Tech Paper: Networking SSL / TLS Best Practices

Overview

This Tech Paper aims to convey what someone skilled in ADC would configure as a generic implementation to receive an A+ grade at Qualys SSL Labs.

Qualys SSL Labs performs a robust series of tests and provides a scorecard that you can use to improve your configuration. The scan is free and only takes about a minute to complete.

Qualys actively develops SSL Labs. Tests are likely to change as new protocols are created and vulnerabilities found. It is good practice to test sites regularly to make sure that any new vulnerabilities are not exposed.

Note: Talk to your security team about your deployment. Security experts say SSL Labs A+ is a good general target, but it may not fit the needs of your organization.

Configuration Items that Need to be Validated

  • Certificates - Is the full chain provided and trusted? Is the signature algorithm secure?
  • Protocols, Keys and Cipher Support - Which SSL and TLS protocol versions are supported? Which cipher suites are preferred and in what order? Do the provided cipher suites support forward secrecy?
  • TLS Handshake Simulation - Determines which protocol and cipher are negotiated by several different clients and browsers
  • Protocol Details - Is Secure Renegotiation supported? Is strict transport security (HSTS) supported?
  • Known Vulnerabilities - Is the server vulnerable to attacks such as POODLE, BEAST, or TLS downgrade?

Once SSL Labs completes testing, it presents a letter grade along with a point scale for each of 4 categories:

1 Certificate
2 Protocol Support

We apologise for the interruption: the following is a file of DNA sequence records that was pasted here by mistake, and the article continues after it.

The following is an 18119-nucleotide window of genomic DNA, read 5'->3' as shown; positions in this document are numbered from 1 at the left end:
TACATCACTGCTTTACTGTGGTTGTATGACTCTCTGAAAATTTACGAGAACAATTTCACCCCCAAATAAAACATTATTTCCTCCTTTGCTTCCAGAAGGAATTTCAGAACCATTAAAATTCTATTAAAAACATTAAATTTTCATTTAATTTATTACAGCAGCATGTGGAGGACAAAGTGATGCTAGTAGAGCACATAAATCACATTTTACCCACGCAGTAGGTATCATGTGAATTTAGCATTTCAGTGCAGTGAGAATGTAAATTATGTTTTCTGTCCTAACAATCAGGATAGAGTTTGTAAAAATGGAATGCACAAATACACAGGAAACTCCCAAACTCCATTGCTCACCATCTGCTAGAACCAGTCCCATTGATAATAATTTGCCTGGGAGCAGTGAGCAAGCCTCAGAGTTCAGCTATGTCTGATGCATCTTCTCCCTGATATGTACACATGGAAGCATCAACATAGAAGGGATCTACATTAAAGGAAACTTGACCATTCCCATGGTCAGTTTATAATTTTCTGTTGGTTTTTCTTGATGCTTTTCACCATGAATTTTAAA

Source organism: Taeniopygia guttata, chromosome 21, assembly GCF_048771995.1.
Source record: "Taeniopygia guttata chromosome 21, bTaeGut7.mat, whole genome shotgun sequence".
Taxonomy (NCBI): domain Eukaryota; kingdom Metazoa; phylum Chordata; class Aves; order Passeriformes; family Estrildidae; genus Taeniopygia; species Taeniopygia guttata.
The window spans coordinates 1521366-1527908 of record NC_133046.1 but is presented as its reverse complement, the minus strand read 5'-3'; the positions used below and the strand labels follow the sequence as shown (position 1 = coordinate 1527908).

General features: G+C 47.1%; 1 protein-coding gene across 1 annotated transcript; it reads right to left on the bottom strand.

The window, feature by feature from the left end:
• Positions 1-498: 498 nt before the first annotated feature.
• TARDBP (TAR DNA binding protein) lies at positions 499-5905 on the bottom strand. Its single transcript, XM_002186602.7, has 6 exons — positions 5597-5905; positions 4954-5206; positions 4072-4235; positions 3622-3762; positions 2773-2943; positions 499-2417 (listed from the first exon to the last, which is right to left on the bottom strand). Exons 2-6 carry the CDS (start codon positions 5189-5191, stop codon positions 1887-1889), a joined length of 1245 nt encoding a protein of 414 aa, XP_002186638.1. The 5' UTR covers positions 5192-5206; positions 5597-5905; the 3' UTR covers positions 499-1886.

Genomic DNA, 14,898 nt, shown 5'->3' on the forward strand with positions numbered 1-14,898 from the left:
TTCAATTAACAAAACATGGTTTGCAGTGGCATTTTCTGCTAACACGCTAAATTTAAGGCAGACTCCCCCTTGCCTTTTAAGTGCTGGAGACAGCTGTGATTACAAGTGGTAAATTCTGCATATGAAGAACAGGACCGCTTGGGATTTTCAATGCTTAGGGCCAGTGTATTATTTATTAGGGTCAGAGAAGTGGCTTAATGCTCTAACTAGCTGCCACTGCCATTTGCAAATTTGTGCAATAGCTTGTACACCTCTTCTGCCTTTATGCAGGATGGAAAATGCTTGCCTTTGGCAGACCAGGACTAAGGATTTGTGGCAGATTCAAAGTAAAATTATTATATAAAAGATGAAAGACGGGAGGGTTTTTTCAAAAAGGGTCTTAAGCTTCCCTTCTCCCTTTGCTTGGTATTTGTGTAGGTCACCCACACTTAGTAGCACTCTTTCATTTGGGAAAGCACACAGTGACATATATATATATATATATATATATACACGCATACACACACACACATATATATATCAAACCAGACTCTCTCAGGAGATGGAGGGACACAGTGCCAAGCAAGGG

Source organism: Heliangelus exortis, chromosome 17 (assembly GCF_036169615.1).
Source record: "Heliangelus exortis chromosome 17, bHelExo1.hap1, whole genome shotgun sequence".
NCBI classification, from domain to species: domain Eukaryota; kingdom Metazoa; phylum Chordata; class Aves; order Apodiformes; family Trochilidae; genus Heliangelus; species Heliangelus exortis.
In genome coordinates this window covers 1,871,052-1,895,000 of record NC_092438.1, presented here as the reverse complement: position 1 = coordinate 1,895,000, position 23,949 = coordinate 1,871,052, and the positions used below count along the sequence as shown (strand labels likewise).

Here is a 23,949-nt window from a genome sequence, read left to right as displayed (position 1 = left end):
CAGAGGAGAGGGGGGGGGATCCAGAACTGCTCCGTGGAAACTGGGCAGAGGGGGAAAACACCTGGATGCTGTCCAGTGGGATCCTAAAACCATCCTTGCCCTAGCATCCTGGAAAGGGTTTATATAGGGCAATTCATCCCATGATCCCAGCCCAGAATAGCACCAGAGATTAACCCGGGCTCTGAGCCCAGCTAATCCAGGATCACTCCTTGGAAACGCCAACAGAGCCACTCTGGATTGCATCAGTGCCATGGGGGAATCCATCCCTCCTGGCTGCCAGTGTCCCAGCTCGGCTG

3 Key Exchange
4 Cipher Strength

Each of the categories receives a numerical score that SSL Labs then averages into a total. Some special cases and configurations that SSL Labs recommends against, such as having SSLv3 enabled, can limit your final grade. You can find complete documentation on how SSL Labs grades servers here.

Implementation Concerns

SSL Profiles

This article uses SSL Profiles. When first enabled, SSL Profiles sets all SSL virtual servers to use the default profile.

SSL profiles take precedence over global and per virtual server SSL parameters.

Client support

Some of the configuration steps in this article can cause connectivity issues with old clients and browsers. For example, Internet Explorer 11 on Windows 7 and 8.1 only supports older cipher suites and, other older browsers may lack support for TLS1.2 and ECC ciphers entirely. In cases where support is missing, the client can experience error messages and an inability to display the site.

SSL Labs have a “Test your browser” button on its front page to help determine your needs.

Citrix Receiver/Workspace app Cipher Support for Gateway deployments